I am currently hearing stories about institutional abuse by teachers, preachers and others in positions of power over children. This abuse is appalling to hear about/read about, and I wish wasn’t having it put up there on the TV screen, on the radio or in the newspapers. But it’s happening, and having the stories taken out of my view, but still occurring would be an awful things still.

It’s necessary for society to hear about such things, and it’s necessary for offenders, when found, to be properly punished. This punishment cannot stop the event from having happened, but it can work toward building up trust again, and life can move toward a safer inner place, perhaps. When stories of abuse are told, and believed, it can hearten those abused, that their own story may begin to be believed to.

This telling of personal stories, and sharing them with people who truly understand, because they have a similar story, is an important thing. Women’s groups, where the abused people feel safe enough to share with others is a great thing. Dwelling on the pain is not going to help an abused person, but sharing stories, understanding the true one or ones to blame, these can lead to a better mind-set for a person.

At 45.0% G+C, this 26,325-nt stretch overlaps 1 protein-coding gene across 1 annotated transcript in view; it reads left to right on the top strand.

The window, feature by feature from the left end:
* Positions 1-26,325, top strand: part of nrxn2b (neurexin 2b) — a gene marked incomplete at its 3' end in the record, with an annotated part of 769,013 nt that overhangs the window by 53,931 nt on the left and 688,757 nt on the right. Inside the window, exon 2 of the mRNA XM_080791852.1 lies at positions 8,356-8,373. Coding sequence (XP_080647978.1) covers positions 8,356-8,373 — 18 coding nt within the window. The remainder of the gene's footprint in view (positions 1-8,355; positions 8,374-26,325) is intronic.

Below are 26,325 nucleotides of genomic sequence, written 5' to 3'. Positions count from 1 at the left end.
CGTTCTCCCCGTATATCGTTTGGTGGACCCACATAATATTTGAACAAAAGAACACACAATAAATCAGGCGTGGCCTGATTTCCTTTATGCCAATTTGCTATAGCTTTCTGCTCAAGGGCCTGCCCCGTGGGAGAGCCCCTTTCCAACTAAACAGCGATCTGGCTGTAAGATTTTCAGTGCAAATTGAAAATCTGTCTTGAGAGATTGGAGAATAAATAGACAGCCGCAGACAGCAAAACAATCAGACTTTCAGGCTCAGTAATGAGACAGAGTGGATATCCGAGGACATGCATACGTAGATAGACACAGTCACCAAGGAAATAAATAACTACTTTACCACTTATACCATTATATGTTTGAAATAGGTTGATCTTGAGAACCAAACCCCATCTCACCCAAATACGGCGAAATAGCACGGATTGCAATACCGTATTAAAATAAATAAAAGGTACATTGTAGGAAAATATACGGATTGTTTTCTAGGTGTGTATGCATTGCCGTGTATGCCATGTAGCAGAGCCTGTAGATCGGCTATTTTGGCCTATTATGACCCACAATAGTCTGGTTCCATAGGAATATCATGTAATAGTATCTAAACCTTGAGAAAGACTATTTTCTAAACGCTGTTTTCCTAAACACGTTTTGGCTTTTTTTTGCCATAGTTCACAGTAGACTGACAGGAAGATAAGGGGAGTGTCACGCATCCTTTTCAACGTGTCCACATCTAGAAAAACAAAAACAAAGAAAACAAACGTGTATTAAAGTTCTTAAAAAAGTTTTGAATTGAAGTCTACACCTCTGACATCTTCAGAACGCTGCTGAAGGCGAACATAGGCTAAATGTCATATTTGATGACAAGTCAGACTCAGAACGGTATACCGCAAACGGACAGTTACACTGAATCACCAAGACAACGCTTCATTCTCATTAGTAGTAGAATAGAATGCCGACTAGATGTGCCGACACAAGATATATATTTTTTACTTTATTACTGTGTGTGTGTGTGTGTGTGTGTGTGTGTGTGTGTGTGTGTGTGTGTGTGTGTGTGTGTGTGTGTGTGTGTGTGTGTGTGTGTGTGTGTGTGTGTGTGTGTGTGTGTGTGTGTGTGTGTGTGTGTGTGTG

picture jen 013_edited

(image by Pauline Edmunds from cover of my book, “damaged children, Precious Gems”)

I am not a counsellor. I don’t put myself forward as one who has looked into the causes and consequences of abuse in a broad ranging way. I am a survivor though, one who has moved from victim to survivor, and I want to help other people to do the same. Being a victim is not a good thing, but being a survivor is great!

Ways to Ease the Pain

July 14, 2015


Now, I’m not saying here I have all of the answers to healing the pain from abuse. We are all different and suffer and I hope heal, in different ways. I just know what worked for me, and I share that with the hope it may offer hope for others.

Healing occurs in set ways, but not in set time frames necessarily. And healing won’t occur if you continue to damage yourself through self-blame, or not caring for yourself. Looking after yourself, giving yourself the chance to look at what has happened in a non-judgemental way helps.

Talking with others who truly know and understand can help. Professional help can certainly play an effective role here too. I never received professional help to aid mt in my healing process. Instead, I fell into creative writing. This helped me to heal from the damage I’d received as a young child, and later on too. I went through different phases of recovery, from hiding from the truth (denial), to anger, and then on to acceptance and recovery.

In my anger stage, I was able to confront the abuser (in my fiction writing). I have two short stories I particularly love, because the main character in the stories stands up the villain of the story, and gives that bad guy exactly what he deserved. It felt so good to write those stories, it was incredibly healing.